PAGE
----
Gaytheist / Nasalrod – Tickets – Mississippi Studios – Portland, OR – February 7th, 2019

Gaytheist / Nasalrod

Explosive and outlandish Portland trio making crunchy and melodic hardcore punk

Gaytheist / Nasalrod

Stress Position

Thu, February 7, 2019

Doors: 8:00 pm / Show: 9:00 pm

$8 ADV / $10 DOS

This event is 21 and over

Mostly Standing / Limited Balcony Seats 

 

Gaytheist
Gaytheist
"Dear Whoever reads this:
Please help! I've been trapped in a basement since 2011 by three idiots calling themselves "GAYTHEIST". I believe I'm in Portland, lots of complaining about both the sun and rain. They play so loud my ear drums have ruptured, and the tempo of their ridiculously heavy songs keeps getting faster and faster. Thank god the singer actually tries to sing and doesn't just scream...oh no, wait, now they're starting to scream. You guys had a good thing going, why ruin it?? They're not human, I've never seen them eat or drink (yet come to think of it I have seen them poop and pee). -Corey Corflax"
Nasalrod
Nasalrod
Described by The Deli Magazine contributor Tracy Mamoun as “surprising, experimental, and fun like rock n’ roll should be,” Nasalrod is a collaborative vision. The intensity of drummer Spit Stix (a founding member of the seminal L.A. punk band FEAR) is a major driving force behind the Portland quartet.

“The genre police will never close the case on Nasalrod. You can’t call them punk because you’d be selling them short. They don’t play noise rock because their songs have structure, even a dance-ability at times. You could almost call them a pop band, but they’re way too heavy and aggressive. They’re a band of musical masterminds that can’t be caught.”
– Aris Wales, The Portland Mercury

Nasalrod’s rst 12” release, Building Machines, opens with the urgent riff of Wage Slave, a frenetic yet tuneful song about the tragicomic daily grind. An off-center concoction of contorted guitar gures and shape-shifting rhythms quickly add fuel to the re, setting the pace for this full length vinyl debut.

Named after the bone in Screamin’ Jay’s nose, Nasalrod has found that originality and insanity can go hand
in hand. Lead singer Chairman’s sneering, kooky yet soulful vocals soar over a sound that is simultaneously melodic, violent and convulsive. Spit Stix, guitarist Mustin Douch, and bassist Mandy Morgan (formerly of Recess Records band Berzerk) provide a sonic backdrop that is the twisted and theatrical heart of Nasalrod.

Armed with their notoriously frantic live show, Nasalrod has shared stages with Mike Watt, Toys That Kill, Torche, and Melt-Banana. In October, the band will begin by performing regionally, and then expand the tour dates nationally throughout 2018 in support of Building Machines.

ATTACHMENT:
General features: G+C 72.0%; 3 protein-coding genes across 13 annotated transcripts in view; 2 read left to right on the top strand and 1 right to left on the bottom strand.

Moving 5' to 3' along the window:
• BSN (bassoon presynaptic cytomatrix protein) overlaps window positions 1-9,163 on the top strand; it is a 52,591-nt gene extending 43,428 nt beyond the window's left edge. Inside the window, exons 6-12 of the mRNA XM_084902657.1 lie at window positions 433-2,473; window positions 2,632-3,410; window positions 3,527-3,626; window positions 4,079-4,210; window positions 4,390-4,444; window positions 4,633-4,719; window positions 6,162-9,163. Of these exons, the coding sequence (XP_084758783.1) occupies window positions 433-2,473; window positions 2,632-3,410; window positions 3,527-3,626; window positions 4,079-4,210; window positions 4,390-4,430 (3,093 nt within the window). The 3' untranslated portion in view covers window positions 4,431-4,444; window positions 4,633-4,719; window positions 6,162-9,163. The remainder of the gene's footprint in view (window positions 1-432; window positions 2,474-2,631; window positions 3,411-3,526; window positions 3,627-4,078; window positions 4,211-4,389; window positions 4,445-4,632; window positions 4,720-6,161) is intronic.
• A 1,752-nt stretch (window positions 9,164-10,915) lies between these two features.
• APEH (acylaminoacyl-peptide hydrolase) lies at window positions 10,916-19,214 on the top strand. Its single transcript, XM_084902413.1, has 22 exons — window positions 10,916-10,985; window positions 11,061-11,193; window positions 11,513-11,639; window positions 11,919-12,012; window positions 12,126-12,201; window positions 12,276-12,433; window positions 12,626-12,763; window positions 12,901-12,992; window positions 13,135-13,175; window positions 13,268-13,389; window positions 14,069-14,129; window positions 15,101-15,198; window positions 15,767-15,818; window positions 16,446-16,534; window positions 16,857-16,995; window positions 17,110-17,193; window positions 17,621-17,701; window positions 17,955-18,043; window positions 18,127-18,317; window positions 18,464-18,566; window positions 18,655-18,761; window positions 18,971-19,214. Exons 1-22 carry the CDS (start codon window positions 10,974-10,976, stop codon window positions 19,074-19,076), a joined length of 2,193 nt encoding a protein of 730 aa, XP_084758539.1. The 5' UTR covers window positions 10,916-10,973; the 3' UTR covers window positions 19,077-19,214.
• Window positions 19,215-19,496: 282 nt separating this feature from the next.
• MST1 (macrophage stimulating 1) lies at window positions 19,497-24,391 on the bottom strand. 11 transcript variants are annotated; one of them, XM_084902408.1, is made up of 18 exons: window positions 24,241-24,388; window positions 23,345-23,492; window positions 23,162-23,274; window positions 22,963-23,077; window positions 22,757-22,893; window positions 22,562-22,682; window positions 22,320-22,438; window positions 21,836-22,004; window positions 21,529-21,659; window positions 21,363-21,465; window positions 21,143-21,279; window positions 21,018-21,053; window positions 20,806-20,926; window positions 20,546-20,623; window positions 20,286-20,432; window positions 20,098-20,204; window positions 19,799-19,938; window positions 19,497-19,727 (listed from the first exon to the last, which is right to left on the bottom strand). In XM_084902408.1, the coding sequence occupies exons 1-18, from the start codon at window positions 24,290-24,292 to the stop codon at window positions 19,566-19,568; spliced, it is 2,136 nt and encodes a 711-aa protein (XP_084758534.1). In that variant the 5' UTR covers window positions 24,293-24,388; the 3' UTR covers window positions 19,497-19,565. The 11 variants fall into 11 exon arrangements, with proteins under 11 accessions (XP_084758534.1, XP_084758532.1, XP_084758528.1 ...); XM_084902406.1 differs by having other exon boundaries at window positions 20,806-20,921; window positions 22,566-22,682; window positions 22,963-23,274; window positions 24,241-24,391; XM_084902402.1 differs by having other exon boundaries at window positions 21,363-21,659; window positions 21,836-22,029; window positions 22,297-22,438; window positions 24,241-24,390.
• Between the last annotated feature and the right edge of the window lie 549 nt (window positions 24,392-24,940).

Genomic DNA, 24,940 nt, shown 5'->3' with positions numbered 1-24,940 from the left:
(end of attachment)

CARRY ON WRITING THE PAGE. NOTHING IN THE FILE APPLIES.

Stress Position
A stress position is a form of torture in which a prisoner is forced to put all of their weight on just one or two muscles. The intention is to cause their body maximum pain and stress, in hopes that they will either submit to authority or give up information. Metaphorically speaking, the term could be used to describe the conditions in which many minorities are living in America: oppressed, impoverished, and at the risk of being killed or imprisoned for merely existing.

When Portland band STRESS POSITION, who draw their name from this torturous practice, enter their space every week, it’s never their intention to do anything but play noisy, heavy music. But with the increasingly dystopian state of the United States combined with songwriter Jose De Lara’s experience as a Mexican-American, it’s nearly impossible for the music to not take shape in the form of highly political, justifiably angry, anti-authoritarian noise-rock. Anyone who has been paying attention knows these themes have been common in American history since long before our current administration.

The band, which often jokingly refers to itself as “Fugothzi,” is dark and riffy, taking inspiration from the likes of Killing Joke, Shellac, Melvins, Unwound, The BirthdayParty, Wipers, and other “noisy, post-punk, goth, dark punk shit.” De Lara (DRUNK DAD) plays bass, while Tuviya Edelhart (VALKYRIE RODEO, POLST) plays drums and Andy Brown (POLST) switches between second bass and discordant guitar with a Sonic Youth-esque tuning.

Stress Position, the group’s self-titled debut album (out now on Portland-based Nadine Records) has two standout tracks: The first is “Stepped,” which De Lara describes as being about white nationalism, and the disproportionate animosity felt between People of Color and racists. “It’s really about the way certain people perceive you if you’re not white,” he says, “And just not letting it get to you personally by saying, ‘Fuck you, I don’t give a shit what you think about me. I don’t care. I feel the same way too about your ignorant ideology.’ But at the same time, I don’t go out of my way to put this truly hateful stuff out there—I don’t have the power of a million subscribers and followers on Youtube and Twitter, you know? My message is about inclusion and centering marginalized voices.”

The second is “Swallow,” which is about is ostensibly about climate-change denial and the Orwellian propaganda of media outlets like Sinclair Broadcasting and Fox News, but could be applied to any situation in which the masses just swallow lies that are fed to them without hesitation. De Lara says this phenomenon in our current culture reminds him of both 1984 and the ‘80s movie They Live: “It’s not totally 1984, because our lives aren’t like that. They’re not super regimented—we still have this semblance of being free. But underneath the surface, there’s a massively profitable industry convincing people to reject renewable energy, a policy which could someday lead to mass extinction. There is a lot of doublespeak happening. So you have to put on the sunglasses to see the world as it is. They Live, We Sleep, We Stress.”